General Fiction posted January 13, 2019 Chapters:  ...22 23 -24- 25... 


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Is this the answer?

A chapter in the book This Time - That Time 3

The Door

by sandramitchell


 
End of Part 23

I poured myself a glass of water and readied myself for some serious research. I will find something, if it kills me! Flexing my fingers, I set to and began my hunt for clues. Two hours later, after delving into every bit of information I could find, I was still no nearer finding anything that looked remotely like what the ‘powers’ were waiting for me to find.  
     I wrapped my arms around my shoulders as I let out a frustrated groan. “Why won’t you send me back?
I cried out. “Mildred needs me!”
      The silence that met me made me feel like screaming. I was obviously missing something, but for the life of me, I couldn't work out what it was.... 
 
Chapter 24 
  
I stared at the computer screen again. My thoughts were scrambled in so many directions, but none of them were leading me to where I wanted them to go. I stood up and walked over to the window and looked out onto the garden.
 
     I need to mow the lawn before it gets out of control. I’ll make a mental note to do it this weekend. “Oh, Mildred, what am I supposed to be doing?” I glanced over my shoulder at the computer. “Well, you won’t find out standing here, my girl. Best get back to it.”
 
     I sighed and gave one last look at the garden before I returned to the computer. After making myself comfortable, I scrolled down the page to resume my search for clues. What are the ‘powers’ waiting for me to discover? It must be something that will help Mildred evacuate the hospital before all hell drops out of the sky. But what?
 
     Flicking to the next page, I skimmed through and shook my head. Nothing useful there. I continued on until something caught my eye just as I was going to move on to page six. There, in large bold letters, was surely the reason the powers-that-be had been keeping me here. ‘Plans of The Regency Hospital.’ “Now that’s more like it!” I grinned, my excitement beginning to bubble over as I opened the page.
 
     I quickly perused the whole document on the screen before going back to give each of the floors, which included the basement, a thorough inspection. There was no mention of a shelter, which I didn’t expect to find, anyway. Why would I? Planes and Zeppelins didn’t exist when these plans were being drawn up, so the idea of anyone dropping bombs on people wouldn’t even have entered their heads. The problem was, I was stumped as to where I go from here.
 
     I looked over the top of the computer and stared vacantly at the wallpaper. I was so sure this was what I was supposed to find. With a soft groan, I rolled my shoulders, trying to relieve the tension I was constantly feeling these days.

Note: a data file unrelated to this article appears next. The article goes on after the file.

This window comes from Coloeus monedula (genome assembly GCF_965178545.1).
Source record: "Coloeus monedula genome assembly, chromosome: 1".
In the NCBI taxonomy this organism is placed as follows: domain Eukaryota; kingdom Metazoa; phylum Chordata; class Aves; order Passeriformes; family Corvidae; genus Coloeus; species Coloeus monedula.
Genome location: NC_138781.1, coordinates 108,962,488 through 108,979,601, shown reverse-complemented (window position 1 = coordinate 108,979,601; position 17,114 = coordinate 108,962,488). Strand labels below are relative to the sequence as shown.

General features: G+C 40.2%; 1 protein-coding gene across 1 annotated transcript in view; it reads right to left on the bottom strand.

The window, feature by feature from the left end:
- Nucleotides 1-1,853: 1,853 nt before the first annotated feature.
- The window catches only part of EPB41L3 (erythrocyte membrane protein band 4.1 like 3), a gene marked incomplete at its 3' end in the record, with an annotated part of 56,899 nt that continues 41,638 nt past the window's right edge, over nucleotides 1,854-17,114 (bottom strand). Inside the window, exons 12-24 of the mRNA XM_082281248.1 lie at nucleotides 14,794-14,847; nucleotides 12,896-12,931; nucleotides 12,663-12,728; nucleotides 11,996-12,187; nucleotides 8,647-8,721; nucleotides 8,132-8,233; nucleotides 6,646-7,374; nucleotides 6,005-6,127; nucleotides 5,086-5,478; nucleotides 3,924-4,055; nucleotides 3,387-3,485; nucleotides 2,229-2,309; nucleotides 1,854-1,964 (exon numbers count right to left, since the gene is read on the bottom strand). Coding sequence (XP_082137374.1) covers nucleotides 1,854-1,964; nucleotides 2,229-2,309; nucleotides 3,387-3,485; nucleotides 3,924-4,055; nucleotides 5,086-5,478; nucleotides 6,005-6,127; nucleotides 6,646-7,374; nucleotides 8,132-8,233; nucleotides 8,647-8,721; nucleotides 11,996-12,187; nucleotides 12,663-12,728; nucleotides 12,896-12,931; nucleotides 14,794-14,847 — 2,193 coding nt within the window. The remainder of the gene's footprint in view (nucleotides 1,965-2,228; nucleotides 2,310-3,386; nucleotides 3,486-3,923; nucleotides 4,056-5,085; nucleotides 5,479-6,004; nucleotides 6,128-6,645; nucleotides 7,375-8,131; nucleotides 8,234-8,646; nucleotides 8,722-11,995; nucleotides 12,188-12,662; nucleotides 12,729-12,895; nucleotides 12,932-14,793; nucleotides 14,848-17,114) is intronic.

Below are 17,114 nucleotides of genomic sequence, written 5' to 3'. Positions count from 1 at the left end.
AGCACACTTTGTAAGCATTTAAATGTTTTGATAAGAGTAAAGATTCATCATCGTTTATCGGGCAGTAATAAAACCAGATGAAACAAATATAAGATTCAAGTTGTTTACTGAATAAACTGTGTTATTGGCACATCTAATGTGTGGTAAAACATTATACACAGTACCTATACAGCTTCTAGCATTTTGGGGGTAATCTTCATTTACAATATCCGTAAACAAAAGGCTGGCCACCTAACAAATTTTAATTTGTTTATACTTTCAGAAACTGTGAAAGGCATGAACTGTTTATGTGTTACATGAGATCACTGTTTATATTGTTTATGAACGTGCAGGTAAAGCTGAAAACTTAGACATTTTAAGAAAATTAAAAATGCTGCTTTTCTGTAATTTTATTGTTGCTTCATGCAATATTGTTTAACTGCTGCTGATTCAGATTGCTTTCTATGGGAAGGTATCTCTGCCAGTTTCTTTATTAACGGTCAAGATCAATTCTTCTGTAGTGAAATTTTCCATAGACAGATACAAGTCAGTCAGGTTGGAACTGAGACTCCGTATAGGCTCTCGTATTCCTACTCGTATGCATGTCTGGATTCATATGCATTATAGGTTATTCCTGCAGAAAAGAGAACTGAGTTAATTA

Turning my attention back to the job at hand, I went over each of the floors again to see if I’d missed something. The ground floor was the only one with doors to the outside, and to bring the patients to safety from the above floors, there were two lifts and a staircase. “That’s not a lot of good. They won't be any safer outside than they would be inside the hospital.”
 
     Having meticulously studied all the other floors, I decided to look once more at the basement. I squinted before I moved closer to the screen. What’s that? I magnified the picture and let out a whoop of joy. The relief I felt when I saw the words ‘Proposed connection to underground’ next to a door, which had dotted lines indicating where it would lead, was beyond words.
 
     “Proposed? Oh, please don’t tell me it was never built!” I shook my head. “No—this has to be what they wanted me to find.” My mind was doing cartwheels as I digested this new discovery. “It’s got to be it.  A corridor leading to the underground would be the ideal place to take patients in the event of an emergency.”
  
     The more I thought about it, the more convinced I became. A corridor would lead them along to another exit, as there would be no point waiting to go back into the hospital if it was going to be flattened.  “Yes, this is definitely it!”
 
     Believing I’d at last found what the ‘powers’ wanted me to find, I studied the basement plans for at least another thirty or forty minutes, working out the way to the door from the stairs and lifts. As if a camera was clicking away in my head, my mind quickly committed every detail to memory, and when I felt I could do no more, I slumped back in the computer chair and looked heavenward. “Please, please return me to the hospital,” I called out frantically to the silence around me. “I’ve discovered what you wanted me to find … I know what I need to do….”
 
***
 
“Oh, Lordy, the powers must’ve heard me and sent you back!” Mildred came rushing over and threw her arms around me. Or, rather, threw her arms straight through me. “Oh!” The baffled expression in her eyes was soon replaced with merriment when she realised what she’d done.
 
     I was back! The relief that flooded over me was intoxicating. “Mildred, you’re still alive. Thank goodness for that!”
 
     “Course I’m alive—what on earth are you goin’ on about?” she asked, giving me one of her strange looks before shaking her head and grinning. “You’ve missed the bombin’ you’ll be pleased t’ know. Them Zeppethings just didn’t want t’ stop last night. Lordy, how many bombs do you think they can carry in one go? It were right scary—” She stopped, I watched as her face scrunched up and her eyes closed for a second as she became aware of the incredulous looks everyone was giving her. She threw out her arms dramatically. “It’s alright, people, I’m just praticin’ me part for a West End play—so pleased I got your attention!” she quipped in order to cover up the fact that it looked as if she was talking to herself.